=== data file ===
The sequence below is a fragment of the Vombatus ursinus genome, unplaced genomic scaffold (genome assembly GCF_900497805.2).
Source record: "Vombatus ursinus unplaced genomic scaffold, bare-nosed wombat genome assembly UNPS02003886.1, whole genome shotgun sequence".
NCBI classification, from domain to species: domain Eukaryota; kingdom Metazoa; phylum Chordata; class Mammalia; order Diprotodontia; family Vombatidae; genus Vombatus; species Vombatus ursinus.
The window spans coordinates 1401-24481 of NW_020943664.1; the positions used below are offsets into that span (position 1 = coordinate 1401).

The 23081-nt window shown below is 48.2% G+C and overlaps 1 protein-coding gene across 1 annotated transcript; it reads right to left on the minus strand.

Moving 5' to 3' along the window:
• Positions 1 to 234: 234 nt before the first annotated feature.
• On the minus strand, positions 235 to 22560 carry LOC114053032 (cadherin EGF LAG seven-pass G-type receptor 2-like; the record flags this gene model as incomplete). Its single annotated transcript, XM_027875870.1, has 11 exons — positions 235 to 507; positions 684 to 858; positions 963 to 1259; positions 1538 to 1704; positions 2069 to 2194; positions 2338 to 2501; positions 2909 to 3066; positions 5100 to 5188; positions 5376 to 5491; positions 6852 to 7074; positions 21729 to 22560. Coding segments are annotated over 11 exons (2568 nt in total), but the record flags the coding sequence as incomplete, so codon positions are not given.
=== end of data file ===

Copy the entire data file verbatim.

The sequence below is a fragment of the Vombatus ursinus genome, unplaced genomic scaffold (genome assembly GCF_900497805.2).
Source record: "Vombatus ursinus unplaced genomic scaffold, bare-nosed wombat genome assembly UNPS02003886.1, whole genome shotgun sequence".
NCBI classification, from domain to species: domain Eukaryota; kingdom Metazoa; phylum Chordata; class Mammalia; order Diprotodontia; family Vombatidae; genus Vombatus; species Vombatus ursinus.
The window spans coordinates 1401-24481 of NW_020943664.1; the positions used below are offsets into that span (position 1 = coordinate 1401).

The 23081-nt window shown below is 48.2% G+C and overlaps 1 protein-coding gene across 1 annotated transcript; it reads right to left on the minus strand.

Moving 5' to 3' along the window:
• Positions 1 to 234: 234 nt before the first annotated feature.
• On the minus strand, positions 235 to 22560 carry LOC114053032 (cadherin EGF LAG seven-pass G-type receptor 2-like; the record flags this gene model as incomplete). Its single annotated transcript, XM_027875870.1, has 11 exons — positions 235 to 507; positions 684 to 858; positions 963 to 1259; positions 1538 to 1704; positions 2069 to 2194; positions 2338 to 2501; positions 2909 to 3066; positions 5100 to 5188; positions 5376 to 5491; positions 6852 to 7074; positions 21729 to 22560. Coding segments are annotated over 11 exons (2568 nt in total), but the record flags the coding sequence as incomplete, so codon positions are not given.